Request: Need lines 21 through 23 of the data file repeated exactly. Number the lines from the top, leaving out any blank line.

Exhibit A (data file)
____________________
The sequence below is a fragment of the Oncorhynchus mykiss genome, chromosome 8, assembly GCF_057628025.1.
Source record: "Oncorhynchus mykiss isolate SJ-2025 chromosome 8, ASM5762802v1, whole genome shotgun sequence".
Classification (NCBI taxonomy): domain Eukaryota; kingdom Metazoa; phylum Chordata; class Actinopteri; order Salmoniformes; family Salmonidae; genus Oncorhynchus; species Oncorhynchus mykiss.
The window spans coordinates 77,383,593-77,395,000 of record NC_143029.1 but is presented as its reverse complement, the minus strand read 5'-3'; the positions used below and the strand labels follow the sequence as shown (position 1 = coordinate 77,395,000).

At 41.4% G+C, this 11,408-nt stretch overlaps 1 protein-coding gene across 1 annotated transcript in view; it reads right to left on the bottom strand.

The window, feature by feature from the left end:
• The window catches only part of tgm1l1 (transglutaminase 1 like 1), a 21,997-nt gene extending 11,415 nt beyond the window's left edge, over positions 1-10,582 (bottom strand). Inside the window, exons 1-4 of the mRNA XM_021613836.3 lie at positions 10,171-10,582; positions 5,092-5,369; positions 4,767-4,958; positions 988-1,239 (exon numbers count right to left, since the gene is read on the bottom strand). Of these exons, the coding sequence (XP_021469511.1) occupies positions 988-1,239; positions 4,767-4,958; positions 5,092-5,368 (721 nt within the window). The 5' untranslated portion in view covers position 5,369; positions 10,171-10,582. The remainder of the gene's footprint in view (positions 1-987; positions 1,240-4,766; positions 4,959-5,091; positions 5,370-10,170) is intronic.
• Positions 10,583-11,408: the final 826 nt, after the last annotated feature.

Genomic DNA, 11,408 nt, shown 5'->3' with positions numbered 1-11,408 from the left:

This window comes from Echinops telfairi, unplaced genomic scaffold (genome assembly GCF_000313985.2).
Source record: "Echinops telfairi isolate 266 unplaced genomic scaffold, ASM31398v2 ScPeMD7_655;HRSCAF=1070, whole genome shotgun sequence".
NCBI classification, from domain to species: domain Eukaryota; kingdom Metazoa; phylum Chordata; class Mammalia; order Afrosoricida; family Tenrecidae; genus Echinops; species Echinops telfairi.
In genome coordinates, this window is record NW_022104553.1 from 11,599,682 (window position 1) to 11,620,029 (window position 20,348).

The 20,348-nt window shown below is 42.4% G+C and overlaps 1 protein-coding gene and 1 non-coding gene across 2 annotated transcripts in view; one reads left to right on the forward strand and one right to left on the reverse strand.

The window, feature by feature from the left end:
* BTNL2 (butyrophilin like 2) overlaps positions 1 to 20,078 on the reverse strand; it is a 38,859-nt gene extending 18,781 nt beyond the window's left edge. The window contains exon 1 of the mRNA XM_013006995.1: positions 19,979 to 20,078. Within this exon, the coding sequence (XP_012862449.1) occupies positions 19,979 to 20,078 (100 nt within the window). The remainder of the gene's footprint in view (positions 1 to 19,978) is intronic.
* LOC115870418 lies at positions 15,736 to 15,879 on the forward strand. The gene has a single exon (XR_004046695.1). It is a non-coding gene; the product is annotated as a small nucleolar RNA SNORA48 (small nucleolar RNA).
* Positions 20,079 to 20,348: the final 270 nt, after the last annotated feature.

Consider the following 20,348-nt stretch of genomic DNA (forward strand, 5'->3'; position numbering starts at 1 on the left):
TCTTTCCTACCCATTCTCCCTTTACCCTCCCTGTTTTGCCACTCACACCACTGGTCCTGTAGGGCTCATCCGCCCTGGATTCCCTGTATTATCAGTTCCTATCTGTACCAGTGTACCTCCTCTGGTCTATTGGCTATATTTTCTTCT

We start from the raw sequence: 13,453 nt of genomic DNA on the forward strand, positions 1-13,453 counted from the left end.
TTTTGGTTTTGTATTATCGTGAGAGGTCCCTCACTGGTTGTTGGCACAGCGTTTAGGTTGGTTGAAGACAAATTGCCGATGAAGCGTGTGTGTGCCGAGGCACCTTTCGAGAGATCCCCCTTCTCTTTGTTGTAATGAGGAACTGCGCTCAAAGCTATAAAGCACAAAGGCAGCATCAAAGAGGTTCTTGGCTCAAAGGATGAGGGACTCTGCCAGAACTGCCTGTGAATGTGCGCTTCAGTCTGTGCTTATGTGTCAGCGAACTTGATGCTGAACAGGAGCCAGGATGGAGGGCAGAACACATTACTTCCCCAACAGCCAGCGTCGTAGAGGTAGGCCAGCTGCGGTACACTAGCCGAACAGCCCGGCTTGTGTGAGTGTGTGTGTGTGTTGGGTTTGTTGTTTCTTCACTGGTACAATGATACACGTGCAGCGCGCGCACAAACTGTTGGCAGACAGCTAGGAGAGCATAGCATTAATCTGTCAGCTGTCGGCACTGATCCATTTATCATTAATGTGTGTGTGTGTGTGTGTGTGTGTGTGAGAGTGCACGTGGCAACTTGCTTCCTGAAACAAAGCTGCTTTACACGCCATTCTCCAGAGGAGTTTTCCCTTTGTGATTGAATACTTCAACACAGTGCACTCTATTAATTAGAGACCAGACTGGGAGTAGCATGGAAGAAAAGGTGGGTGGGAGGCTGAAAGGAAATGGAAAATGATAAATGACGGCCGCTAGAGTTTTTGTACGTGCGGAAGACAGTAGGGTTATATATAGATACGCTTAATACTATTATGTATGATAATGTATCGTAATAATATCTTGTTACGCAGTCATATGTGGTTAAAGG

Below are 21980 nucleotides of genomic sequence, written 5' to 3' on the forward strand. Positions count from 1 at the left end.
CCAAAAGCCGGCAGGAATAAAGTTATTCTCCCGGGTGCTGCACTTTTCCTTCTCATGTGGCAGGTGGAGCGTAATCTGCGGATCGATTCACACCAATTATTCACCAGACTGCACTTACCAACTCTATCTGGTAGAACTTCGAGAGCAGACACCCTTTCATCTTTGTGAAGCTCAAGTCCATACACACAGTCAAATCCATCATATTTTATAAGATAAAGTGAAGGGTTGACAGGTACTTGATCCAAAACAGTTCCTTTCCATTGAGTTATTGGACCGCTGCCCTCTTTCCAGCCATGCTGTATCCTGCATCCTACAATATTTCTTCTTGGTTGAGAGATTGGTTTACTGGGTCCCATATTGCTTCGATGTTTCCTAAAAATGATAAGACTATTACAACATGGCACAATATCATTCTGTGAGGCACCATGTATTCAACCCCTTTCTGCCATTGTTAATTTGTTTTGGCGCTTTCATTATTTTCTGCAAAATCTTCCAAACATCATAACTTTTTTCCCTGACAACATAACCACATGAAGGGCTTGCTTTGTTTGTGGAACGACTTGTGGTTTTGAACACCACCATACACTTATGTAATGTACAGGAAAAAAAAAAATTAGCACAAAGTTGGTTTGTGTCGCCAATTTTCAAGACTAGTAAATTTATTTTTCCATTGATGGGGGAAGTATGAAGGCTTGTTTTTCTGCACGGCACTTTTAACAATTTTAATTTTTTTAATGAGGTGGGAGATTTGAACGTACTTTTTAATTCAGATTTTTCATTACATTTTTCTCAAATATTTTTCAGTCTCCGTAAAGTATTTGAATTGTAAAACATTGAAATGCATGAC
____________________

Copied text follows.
We start from the raw sequence: 13,453 nt of genomic DNA on the forward strand, positions 1-13,453 counted from the left end.
TTTTGGTTTTGTATTATCGTGAGAGGTCCCTCACTGGTTGTTGGCACAGCGTTTAGGTTGGTTGAAGACAAATTGCCGATGAAGCGTGTGTGTGCCGAGGCACCTTTCGAGAGATCCCCCTTCTCTTTGTTGTAATGAGGAACTGCGCTCAAAGCTATAAAGCACAAAGGCAGCATCAAAGAGGTTCTTGGCTCAAAGGATGAGGGACTCTGCCAGAACTGCCTGTGAATGTGCGCTTCAGTCTGTGCTTATGTGTCAGCGAACTTGATGCTGAACAGGAGCCAGGATGGAGGGCAGAACACATTACTTCCCCAACAGCCAGCGTCGTAGAGGTAGGCCAGCTGCGGTACACTAGCCGAACAGCCCGGCTTGTGTGAGTGTGTGTGTGTGTTGGGTTTGTTGTTTCTTCACTGGTACAATGATACACGTGCAGCGCGCGCACAAACTGTTGGCAGACAGCTAGGAGAGCATAGCATTAATCTGTCAGCTGTCGGCACTGATCCATTTATCATTAATGTGTGTGTGTGTGTGTGTGTGTGTGTGAGAGTGCACGTGGCAACTTGCTTCCTGAAACAAAGCTGCTTTACACGCCATTCTCCAGAGGAGTTTTCCCTTTGTGATTGAATACTTCAACACAGTGCACTCTATTAATTAGAGACCAGACTGGGAGTAGCATGGAAGAAAAGGTGGGTGGGAGGCTGAAAGGAAATGGAAAATGATAAATGACGGCCGCTAGAGTTTTTGTACGTGCGGAAGACAGTAGGGTTATATATAGATACGCTTAATACTATTATGTATGATAATGTATCGTAATAATATCTTGTTACGCAGTCATATGTGGTTAAAGG

Below are 21980 nucleotides of genomic sequence, written 5' to 3' on the forward strand. Positions count from 1 at the left end.